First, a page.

Every day I will praise you
and extol your name for ever and ever.

Great is the Lord and most worthy of praise;
his greatness no one can fathom.
One generation commends your works to another;
they tell of your mighty acts.
They speak of the glorious splendor of your majesty—
and I will meditate on your wonderful works.[b]
They tell of the power of your awesome works—
and I will proclaim your great deeds.
They celebrate your abundant goodness
and joyfully sing of your righteousness.

Notice a few things from this passage. God is ascribed worship. This observation is important: God is worship worthy. Second, notice God is worthy of praise because he is great. “Great is the Lord and most worthy of praise.” So, God is great and this greatness is unfathomable. This is suggestive of maximal greatness. Moreover, notice that God’s greatness is revealed not just in his character, but in his works: his “mighty acts” as noted in verse 4, his “wonderful works” in verse 5, and his “awesome works” and “great deeds” in verse 6. In sum, Scripture portrays God as a personal being that is worthy of our worship. Or another way: Scripture portrays God as maximally great. And these Biblical insights point to the supremacy and ultimacy of God.

We arrive at this same conclusion from philosophy. Let’s consider Anselm. He famously suggested that any being that goes by the title of God must be maximally great. He defined God in his Proslogion as the “greatest conceivable being.”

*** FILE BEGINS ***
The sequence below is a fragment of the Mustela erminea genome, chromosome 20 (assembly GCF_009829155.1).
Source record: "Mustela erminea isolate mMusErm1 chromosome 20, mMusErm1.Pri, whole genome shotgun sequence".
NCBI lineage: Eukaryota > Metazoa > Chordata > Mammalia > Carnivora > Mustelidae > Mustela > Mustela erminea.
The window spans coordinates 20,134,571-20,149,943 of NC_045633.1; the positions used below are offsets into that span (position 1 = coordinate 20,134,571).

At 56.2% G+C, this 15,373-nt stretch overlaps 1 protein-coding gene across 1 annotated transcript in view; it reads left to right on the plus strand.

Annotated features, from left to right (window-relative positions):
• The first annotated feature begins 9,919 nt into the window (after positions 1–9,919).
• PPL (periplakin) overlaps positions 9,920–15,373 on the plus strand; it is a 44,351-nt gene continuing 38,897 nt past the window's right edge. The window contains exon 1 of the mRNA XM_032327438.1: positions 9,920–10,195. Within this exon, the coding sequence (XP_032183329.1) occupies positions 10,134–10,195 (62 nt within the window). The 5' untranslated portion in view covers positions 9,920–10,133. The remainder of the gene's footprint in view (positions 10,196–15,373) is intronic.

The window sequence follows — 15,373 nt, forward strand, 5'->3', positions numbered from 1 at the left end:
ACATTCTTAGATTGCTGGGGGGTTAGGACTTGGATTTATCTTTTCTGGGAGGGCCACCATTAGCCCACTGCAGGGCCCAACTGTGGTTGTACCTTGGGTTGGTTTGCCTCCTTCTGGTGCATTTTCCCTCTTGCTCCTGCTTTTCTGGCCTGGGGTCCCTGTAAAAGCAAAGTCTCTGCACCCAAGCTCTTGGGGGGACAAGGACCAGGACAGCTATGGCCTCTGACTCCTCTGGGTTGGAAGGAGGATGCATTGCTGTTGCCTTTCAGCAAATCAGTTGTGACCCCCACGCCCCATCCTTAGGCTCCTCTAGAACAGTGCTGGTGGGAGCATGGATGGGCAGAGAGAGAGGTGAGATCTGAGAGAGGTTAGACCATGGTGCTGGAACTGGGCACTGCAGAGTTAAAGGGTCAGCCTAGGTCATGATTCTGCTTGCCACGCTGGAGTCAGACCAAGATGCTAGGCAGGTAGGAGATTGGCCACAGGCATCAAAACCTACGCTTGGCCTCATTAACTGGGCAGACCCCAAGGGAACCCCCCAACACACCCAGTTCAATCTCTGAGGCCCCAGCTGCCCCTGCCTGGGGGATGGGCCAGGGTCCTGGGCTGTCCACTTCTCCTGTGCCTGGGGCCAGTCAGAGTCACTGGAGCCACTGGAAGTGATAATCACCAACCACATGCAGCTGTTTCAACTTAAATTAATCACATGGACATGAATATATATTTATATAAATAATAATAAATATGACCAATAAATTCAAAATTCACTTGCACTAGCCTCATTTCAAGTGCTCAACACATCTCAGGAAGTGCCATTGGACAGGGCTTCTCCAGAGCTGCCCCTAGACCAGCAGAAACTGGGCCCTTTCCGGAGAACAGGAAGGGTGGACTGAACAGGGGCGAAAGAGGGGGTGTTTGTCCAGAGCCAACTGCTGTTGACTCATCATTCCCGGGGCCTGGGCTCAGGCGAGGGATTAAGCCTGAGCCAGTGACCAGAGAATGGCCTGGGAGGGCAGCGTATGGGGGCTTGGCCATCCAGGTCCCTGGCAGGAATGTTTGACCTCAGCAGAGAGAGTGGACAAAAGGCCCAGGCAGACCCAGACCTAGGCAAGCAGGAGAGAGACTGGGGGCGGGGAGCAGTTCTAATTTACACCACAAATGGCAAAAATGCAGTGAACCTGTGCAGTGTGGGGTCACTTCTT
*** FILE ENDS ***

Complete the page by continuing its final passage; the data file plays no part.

Thus, both Scripture and philosophy affirms our central intuition about God: any being that qualifies for the title “God” must be a being who is great to a superlative degree – a maximally great being. Or to put this another way: God cannot be boxed in or contained in anyway.

I think there are as many ways we try to box in God as there are fallen human being. Maybe I’ll just speak autobiographically. For me, when I look in my own heart, I see attempts to box in God in at least four ways:

The first two are things I struggle with as a philosopher. One way that I need to be mindful has to do with my optimism when it comes to understanding God or the things of God. I begin (rightly) with the confidence that we can know God, but sometimes I forget that at the end of the day, there are certain things about God or creatures that I just won’t be able to comprehend.

The second struggle has to do with my workload and my tendency to (wrongly) put my identity in what I do instead of who I am in Christ. I tend to think, and this is something ingrained in me probably from childhood, that my worth is based on my performance. And this sometimes translates into me taking on too much, because I want to prove my worth to others, but probably also to God. I think, to summarize this temptation, it is the temptation we all have to play God in our own lives, instead of letting God be God of our lives.

A third way I sometimes try and contain God is by thinking (or even articulating) the idea that God endorses a particular cause or political party. If I’m not careful I’ll tend to manipulate and use God for my purposes, instead of seeking to trust him and give him glory.